A THREAT TO SEVENS: In Sydney, Bret Harris reported former Australian Rugby League CEO John O'Neill "has warned the spectacular success of rugby league's Auckland Nines poses a real threat to rugby sevens." O'Neill said that the Auckland Nines "should be a cause for concern to rugby administrators on both sides of the Tasman." He said, "I'm sure the success of the Auckland Nines has not gone unnoticed. The nines should have alarm bells ringing." O'Neill said that rugby "should be concerned about rugby league pushing for the nine-a-side game to be admitted to the Commonwealth Games" (THE AUSTRALIAN, 2/17). Also in Sydney, David Riccio wrote "the undeniable success of the Auckland Nines has changed the rugby league landscape forever." It "was a carnival of high-powered rugby league skill and athleticism, a celebration and an advertisement that will leave a footprint in New Zealand long after the yellow five-point try paint has been removed from Eden Park." Bulldogs, Sharks, Warriors and Tigers merchandise "all sold out" before midday Saturday. An NRL official said, "It’s like something we’ve never seen before" (DAILY TELEGRAPH, 2/16). In Sydney, Read wrote in a separate piece the NRL "will sit down this week to work out the schedule for next season amid a growing clamour from players to include the Indigenous All Stars game as part of a two-week grand final celebration." The All Stars game, which was put on hold this year to accommodate the World Cup and the nines, "is certain to return next season, although finding a suitable date for the game is the challenge." The other issue for the NRL "is finding a hole for the World Club Challenge" (THE AUSTRALIAN, 2/17). Also in Sydney, Michael Chammas reported "the idea of stretching grand final week into a two-week preparation has already been floated by Indigenous All Stars playmaker Johnathan Thurston." The NFL Pro Bowl, which includes players not involved in the Super Bowl, "is played a week before the showpiece event." It is understood Thurston "isn't the only player who is behind the concept, with players across several clubs backing the idea of playing the All Stars in October" (SMH, 2/16). In Brisbane, Walter & Lane wrote the NRL "is set to become the first governing sports body in Australia to test for prescription drugs and may also appoint independent doctors at matches to assess players for concussion." A final decision "on whether they are implemented will be made before the start of the season but the league is already preparing to take over testing of illicit substances from clubs" (BRISBANE TIMES, 2/14).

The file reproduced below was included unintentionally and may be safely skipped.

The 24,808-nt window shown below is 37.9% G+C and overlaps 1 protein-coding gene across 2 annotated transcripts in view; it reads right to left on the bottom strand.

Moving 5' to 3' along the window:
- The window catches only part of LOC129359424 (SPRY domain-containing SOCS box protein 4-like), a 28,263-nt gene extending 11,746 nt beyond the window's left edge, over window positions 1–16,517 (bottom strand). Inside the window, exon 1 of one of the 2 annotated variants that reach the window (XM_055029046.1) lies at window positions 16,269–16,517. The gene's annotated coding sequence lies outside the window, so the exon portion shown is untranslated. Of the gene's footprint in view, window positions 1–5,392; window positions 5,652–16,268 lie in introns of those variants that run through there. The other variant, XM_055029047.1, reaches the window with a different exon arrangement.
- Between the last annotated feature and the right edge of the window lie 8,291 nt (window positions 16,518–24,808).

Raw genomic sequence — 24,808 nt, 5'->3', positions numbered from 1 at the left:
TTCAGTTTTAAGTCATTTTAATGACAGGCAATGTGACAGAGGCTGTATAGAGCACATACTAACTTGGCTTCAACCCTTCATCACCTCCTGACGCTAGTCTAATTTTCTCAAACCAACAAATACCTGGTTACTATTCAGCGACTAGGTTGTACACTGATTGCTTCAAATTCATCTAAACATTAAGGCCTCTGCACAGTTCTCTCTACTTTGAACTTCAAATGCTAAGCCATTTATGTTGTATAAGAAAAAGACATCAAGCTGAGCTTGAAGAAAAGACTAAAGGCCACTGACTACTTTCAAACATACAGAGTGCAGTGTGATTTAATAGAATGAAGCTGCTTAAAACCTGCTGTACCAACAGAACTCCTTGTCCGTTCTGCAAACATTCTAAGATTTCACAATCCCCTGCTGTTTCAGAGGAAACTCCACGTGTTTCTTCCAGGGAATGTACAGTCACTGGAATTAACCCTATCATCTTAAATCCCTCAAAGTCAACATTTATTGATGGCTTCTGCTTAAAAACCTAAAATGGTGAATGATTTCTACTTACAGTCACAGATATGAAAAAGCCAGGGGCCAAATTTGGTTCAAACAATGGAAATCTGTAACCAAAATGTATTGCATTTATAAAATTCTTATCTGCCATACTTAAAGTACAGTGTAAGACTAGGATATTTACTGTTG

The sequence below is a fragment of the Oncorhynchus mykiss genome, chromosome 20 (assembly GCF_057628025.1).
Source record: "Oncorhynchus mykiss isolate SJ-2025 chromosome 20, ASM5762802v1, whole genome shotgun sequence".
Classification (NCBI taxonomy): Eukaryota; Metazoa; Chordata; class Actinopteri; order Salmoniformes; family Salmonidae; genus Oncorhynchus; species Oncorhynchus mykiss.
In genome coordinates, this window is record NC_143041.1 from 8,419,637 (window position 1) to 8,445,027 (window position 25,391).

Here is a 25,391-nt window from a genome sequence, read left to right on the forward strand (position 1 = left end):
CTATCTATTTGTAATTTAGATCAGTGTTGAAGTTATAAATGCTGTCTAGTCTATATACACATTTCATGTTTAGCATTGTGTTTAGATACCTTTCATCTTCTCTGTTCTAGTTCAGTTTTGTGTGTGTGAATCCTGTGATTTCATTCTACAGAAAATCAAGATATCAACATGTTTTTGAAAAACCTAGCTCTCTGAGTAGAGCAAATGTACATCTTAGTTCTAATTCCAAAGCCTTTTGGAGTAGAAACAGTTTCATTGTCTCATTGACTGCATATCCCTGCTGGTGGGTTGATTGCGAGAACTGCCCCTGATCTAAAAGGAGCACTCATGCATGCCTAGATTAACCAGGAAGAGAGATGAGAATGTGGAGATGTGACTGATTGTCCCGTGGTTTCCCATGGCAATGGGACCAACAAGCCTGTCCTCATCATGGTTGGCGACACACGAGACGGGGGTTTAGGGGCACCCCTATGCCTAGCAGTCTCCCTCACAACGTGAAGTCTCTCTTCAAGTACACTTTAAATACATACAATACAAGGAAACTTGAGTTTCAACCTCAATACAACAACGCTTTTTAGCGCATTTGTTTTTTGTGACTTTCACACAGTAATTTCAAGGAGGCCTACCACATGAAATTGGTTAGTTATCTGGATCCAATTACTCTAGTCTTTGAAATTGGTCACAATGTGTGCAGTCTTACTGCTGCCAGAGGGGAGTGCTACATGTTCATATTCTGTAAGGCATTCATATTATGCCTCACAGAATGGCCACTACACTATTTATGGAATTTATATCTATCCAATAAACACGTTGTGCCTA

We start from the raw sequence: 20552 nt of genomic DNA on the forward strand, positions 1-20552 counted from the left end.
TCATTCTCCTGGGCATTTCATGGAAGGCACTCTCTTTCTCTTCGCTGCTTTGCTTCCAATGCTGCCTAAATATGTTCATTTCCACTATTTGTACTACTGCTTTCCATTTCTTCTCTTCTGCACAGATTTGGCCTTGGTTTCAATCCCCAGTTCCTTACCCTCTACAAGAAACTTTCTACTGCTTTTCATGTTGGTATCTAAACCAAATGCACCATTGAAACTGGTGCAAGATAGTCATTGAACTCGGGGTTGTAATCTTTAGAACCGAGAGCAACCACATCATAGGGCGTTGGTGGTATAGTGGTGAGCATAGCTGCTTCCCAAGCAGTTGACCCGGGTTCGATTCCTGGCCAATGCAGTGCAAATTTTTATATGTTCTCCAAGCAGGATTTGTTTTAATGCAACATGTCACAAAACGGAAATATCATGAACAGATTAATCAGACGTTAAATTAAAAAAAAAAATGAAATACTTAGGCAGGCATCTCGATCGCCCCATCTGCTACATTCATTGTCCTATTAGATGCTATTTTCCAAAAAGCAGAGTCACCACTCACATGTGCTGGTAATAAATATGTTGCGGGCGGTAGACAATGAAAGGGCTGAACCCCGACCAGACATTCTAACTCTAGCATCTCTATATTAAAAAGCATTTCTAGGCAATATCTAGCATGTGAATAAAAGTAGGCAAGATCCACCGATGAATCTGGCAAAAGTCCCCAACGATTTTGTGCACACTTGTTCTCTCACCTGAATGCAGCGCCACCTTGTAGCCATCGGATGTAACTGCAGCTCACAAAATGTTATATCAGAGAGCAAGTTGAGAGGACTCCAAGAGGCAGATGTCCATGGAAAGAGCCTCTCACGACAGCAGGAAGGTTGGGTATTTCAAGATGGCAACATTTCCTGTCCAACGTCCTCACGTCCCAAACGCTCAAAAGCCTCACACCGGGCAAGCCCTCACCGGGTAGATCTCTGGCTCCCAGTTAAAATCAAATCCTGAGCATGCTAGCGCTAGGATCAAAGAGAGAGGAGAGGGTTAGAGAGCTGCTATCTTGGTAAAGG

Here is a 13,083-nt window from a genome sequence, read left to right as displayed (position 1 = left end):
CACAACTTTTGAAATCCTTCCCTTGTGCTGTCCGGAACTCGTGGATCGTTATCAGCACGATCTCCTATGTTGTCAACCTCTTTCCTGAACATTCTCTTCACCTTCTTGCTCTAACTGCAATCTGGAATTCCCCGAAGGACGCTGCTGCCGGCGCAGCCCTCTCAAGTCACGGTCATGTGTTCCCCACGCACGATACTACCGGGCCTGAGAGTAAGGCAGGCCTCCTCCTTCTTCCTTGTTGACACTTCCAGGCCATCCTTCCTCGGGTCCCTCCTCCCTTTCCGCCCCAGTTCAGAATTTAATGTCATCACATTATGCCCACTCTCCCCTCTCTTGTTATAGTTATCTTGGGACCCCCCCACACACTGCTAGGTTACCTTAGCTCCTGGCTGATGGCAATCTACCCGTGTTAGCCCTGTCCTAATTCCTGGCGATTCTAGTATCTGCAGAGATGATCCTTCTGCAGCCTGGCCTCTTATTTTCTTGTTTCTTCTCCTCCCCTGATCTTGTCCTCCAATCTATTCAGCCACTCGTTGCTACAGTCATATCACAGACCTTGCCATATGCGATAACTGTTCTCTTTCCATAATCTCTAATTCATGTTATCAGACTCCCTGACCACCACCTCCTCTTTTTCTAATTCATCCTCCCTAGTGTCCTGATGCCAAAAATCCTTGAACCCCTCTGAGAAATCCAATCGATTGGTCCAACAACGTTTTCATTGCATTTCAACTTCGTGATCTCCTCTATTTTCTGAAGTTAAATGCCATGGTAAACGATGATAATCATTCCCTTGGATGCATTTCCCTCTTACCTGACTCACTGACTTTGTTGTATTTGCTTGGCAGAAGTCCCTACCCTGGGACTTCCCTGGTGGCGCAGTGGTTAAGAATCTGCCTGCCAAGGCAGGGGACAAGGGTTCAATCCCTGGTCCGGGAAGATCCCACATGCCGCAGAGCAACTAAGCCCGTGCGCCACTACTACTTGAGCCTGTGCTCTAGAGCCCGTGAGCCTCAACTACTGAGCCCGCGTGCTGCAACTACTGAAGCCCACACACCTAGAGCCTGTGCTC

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  • Board Of Control For Cricket In India President Srinivasan Begins Push For Re-Election

    BCCI President N. Srinivasan has made a plan to ensure re-election.

    The current Board of Control for Cricket in India president N Srinivasan’s tenure gets over in September 2014, but he may not be done with the all-powerful chair yet.

    If all goes according to his plan, Srinivasan is set to get re-elected. The groundwork has started and on the sidelines of the Indian Premier League auction the Tamil Nadu strongman made clear his intentions of continuing in the chair till 2017.